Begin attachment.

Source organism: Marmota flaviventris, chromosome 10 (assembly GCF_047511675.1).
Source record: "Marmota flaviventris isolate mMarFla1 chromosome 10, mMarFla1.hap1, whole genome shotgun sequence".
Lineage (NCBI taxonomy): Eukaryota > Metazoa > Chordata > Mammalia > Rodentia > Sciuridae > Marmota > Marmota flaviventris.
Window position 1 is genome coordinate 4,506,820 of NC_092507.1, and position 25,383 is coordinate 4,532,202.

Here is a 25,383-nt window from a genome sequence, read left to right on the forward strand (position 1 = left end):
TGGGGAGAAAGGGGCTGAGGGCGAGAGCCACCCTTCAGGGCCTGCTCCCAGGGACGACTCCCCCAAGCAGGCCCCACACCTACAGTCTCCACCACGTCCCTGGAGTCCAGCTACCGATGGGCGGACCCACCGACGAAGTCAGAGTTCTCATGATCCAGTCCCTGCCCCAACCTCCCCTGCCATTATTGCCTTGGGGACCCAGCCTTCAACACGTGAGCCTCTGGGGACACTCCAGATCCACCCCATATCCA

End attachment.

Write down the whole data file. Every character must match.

Source organism: Marmota flaviventris, chromosome 10 (assembly GCF_047511675.1).
Source record: "Marmota flaviventris isolate mMarFla1 chromosome 10, mMarFla1.hap1, whole genome shotgun sequence".
Lineage (NCBI taxonomy): Eukaryota > Metazoa > Chordata > Mammalia > Rodentia > Sciuridae > Marmota > Marmota flaviventris.
Window position 1 is genome coordinate 4,506,820 of NC_092507.1, and position 25,383 is coordinate 4,532,202.

Here is a 25,383-nt window from a genome sequence, read left to right on the forward strand (position 1 = left end):
TGGGGAGAAAGGGGCTGAGGGCGAGAGCCACCCTTCAGGGCCTGCTCCCAGGGACGACTCCCCCAAGCAGGCCCCACACCTACAGTCTCCACCACGTCCCTGGAGTCCAGCTACCGATGGGCGGACCCACCGACGAAGTCAGAGTTCTCATGATCCAGTCCCTGCCCCAACCTCCCCTGCCATTATTGCCTTGGGGACCCAGCCTTCAACACGTGAGCCTCTGGGGACACTCCAGATCCACCCCATATCCA